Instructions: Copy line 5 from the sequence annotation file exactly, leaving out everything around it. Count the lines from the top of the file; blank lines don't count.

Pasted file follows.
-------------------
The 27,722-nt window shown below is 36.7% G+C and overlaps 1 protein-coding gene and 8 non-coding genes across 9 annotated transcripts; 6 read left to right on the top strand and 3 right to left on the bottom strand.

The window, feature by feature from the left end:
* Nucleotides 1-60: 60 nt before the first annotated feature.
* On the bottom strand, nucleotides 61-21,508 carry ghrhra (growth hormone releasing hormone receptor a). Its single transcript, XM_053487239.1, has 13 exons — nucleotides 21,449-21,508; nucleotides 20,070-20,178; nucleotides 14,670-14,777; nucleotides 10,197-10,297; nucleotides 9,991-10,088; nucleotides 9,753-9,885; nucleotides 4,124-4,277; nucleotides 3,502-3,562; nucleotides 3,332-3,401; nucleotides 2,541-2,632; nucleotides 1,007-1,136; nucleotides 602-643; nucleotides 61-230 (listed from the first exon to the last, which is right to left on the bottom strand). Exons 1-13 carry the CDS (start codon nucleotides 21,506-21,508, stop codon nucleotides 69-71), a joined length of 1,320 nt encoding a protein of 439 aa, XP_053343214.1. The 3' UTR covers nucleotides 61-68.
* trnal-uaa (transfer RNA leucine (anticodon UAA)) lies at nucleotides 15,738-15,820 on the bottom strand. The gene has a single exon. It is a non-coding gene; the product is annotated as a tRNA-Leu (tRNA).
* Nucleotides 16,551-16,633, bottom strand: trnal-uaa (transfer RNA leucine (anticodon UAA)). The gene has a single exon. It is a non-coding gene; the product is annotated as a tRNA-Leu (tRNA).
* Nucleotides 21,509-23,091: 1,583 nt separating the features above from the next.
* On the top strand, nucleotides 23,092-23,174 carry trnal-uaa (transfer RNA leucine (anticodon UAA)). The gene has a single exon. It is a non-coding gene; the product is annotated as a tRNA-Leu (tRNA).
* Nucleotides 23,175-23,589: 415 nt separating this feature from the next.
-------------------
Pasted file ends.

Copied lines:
* trnal-uaa (transfer RNA leucine (anticodon UAA)) lies at nucleotides 15,738-15,820 on the bottom strand. The gene has a single exon. It is a non-coding gene; the product is annotated as a tRNA-Leu (tRNA).